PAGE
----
What Are the Typical Polishing Issues That Robots Can Eliminate?
Executing polishing and sanding tasks with power tools can be accompanied by problems. Even highly skilled professionals aren’t immune to errors. But when robots take up these roles, these pesky problems become a thing of the past.
Most of the time, when operators are using power tools to execute finishing tasks, they think their work will be flawless and have consistency with regard to quality, but as time passes, their wrists might start to ache due to strain.
Hence why it’s impossible for companies to maintain consistency in finishing tasks which are done by manual operators. This could be because of an injury or even a loss of concentration by the operator which can cause the quality of the polishing task to be below par.
Using robots is a great way to boost the quality of polishing and sanding tasks. Even better, robot polishing eliminates some of the most common errors that arise when companies attempt to execute polishing and sanding tasks using manual operators.
The Typical Polishing and Sanding Issues That Robots Can Eliminate Include:
The Sanding Syndrome
The most dreaded polishing problem is sanding syndrome. This is a psychological disorder caused by elaborate attention to detail combined with nerve-racking boredom. Symptoms include drooling during work hours, hearing voices, etc.
Boredom is the root cause of most polishing and sanding issues. Therefore, when an operator is bored, it can start to take its toll, especially when they’re around noisy and vibrating polishing tools. On the other hand, robots do not get bored; they just keep performing the same actions over and over again without getting tired.
When an operator starts to run a polishing tool along the edge of a workpiece, in a split second, the polishing tool could slant from the surface of the workpiece onto the edge, and the operator might have accidentally rounded the edge of the workpiece.
Accidental edge rounding is very common when polishing workpieces made from soft materials such as plastic or wood using a rough grit. However, it can also happen to a workpiece made from any material.
The solution is to maintain the polishing tool precisely square with the workpiece at all times. For us humans, it can be daunting, but for a robot, it comes naturally.
It’s easy for an operator to get drawn to polishing the surface right in front of them. This can cause a “sanding bias,” whereby more attention is paid to one surface of the workpiece because it’s most noticeable. Robots don’t encounter such bias; instead, they stick to the programmed path and follow it until the entire workpiece is complete.
As illustrated above, it’s easy to round the edges of a workpiece accidentally. But it’s even easier to accidentally round or mess up the corners. Corner errors are especially tricky because they happen very quickly.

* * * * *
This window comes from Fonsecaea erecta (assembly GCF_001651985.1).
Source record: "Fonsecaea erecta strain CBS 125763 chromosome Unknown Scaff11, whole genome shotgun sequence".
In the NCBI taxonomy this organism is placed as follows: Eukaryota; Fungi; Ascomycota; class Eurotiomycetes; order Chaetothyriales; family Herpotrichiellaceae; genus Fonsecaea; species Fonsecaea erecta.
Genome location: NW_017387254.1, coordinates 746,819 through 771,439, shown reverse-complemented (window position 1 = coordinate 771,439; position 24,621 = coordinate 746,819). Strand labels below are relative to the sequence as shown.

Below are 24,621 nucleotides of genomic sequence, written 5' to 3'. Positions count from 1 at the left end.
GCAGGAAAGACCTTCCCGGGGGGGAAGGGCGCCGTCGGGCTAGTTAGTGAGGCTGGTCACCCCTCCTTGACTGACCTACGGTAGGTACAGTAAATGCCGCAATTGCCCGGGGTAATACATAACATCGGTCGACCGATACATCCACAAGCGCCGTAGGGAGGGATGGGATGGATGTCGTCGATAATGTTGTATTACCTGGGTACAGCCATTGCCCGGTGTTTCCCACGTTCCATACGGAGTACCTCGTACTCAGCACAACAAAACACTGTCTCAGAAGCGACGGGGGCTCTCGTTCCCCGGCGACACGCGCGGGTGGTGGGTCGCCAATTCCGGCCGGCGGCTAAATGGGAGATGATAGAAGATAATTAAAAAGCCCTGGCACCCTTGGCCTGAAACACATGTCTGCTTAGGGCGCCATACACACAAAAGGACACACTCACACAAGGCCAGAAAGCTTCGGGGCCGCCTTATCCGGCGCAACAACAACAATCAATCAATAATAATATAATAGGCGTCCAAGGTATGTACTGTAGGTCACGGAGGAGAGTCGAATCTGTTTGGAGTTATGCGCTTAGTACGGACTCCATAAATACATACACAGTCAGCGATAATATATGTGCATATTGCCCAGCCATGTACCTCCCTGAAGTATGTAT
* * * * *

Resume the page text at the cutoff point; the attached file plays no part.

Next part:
When you run a polishing tool around the corner of a workpiece, only a portion of the polishing media is in contact with the workpiece. This means that a massive amount of force is focused on a small area. As a result, material is ejected from that area very quickly.
Titling the edge of the polishing tool is a common mistake operators make. It’s a shortcut because when the edge is tilted, flaws on the surface of a workpiece are eliminated faster.
Tilting wears down the edge of the polishing media, and more importantly, it causes the workpiece to have an inconsistent finish. Robots don’t suffer from the same issue, and they always apply a consistent force on the surface of a workpiece without tilting the tool.
It’s common for us humans to fixate on flaws and ignore our triumphs. This is the case as well with polishing and sanding tasks. Operators tend to focus on the parts of the workpiece with scratches and other pronounced blemishes.
This can be disastrous because if an operator fixates on the flaws too much, they will neglect other parts of the workpiece, which will cause the finished piece to be uneven. Robots eliminate this problem because they offer a consistent finish across the entire workpiece.
As operators progress with the polishing tasks, it’s explicable that they’ll start to speed up. Once they get tired, they just want to complete the job. This compromises the quality of the workpiece because most manual polishing tools are designed to work slowly.
Therefore, speeding up isn’t a good strategy because the task won’t be completed sooner, and the finished workpiece could have uneven surfaces. Robots don’t have the same problem; they work consistently according to the programmed speeds.
This is an extension to speeding up. Varying speed is a problem common when polishing is being done by hand. There are a couple of reasons as to why the speed of an operator could vary, for instance, exhaustion, having to stretch to reach some parts of the workpiece, etc.
On the other hand, robots don’t get tired, and they are flexible enough to reach all surfaces of the workpiece without reducing their speed.
When polishing or sanding using a hand tool, an operator doesn’t need to apply more force than the tool’s weight. However, they are unable to limit the force they apply when working on a piece as they attempt to keep the machine steady or speed up the task.
At best, the surface of the workpiece will be uneven; at worst, the motor of the polishing tool will be damaged. Robots have a force control feature which means that they will always use consistent force on all workpieces.
To sum it all up, the root cause of all the problems illustrated above is that manual operators are human. Polishing and sanding tasks are strenuous tasks that require the operator to use consistent force like a robot. But this is not possible because operators are subject to boredom and getting tired. As a result, polishing and sanding tasks should be allocated to robots because they can apply consistent force on all workpieces and ensure the tasks are done on time.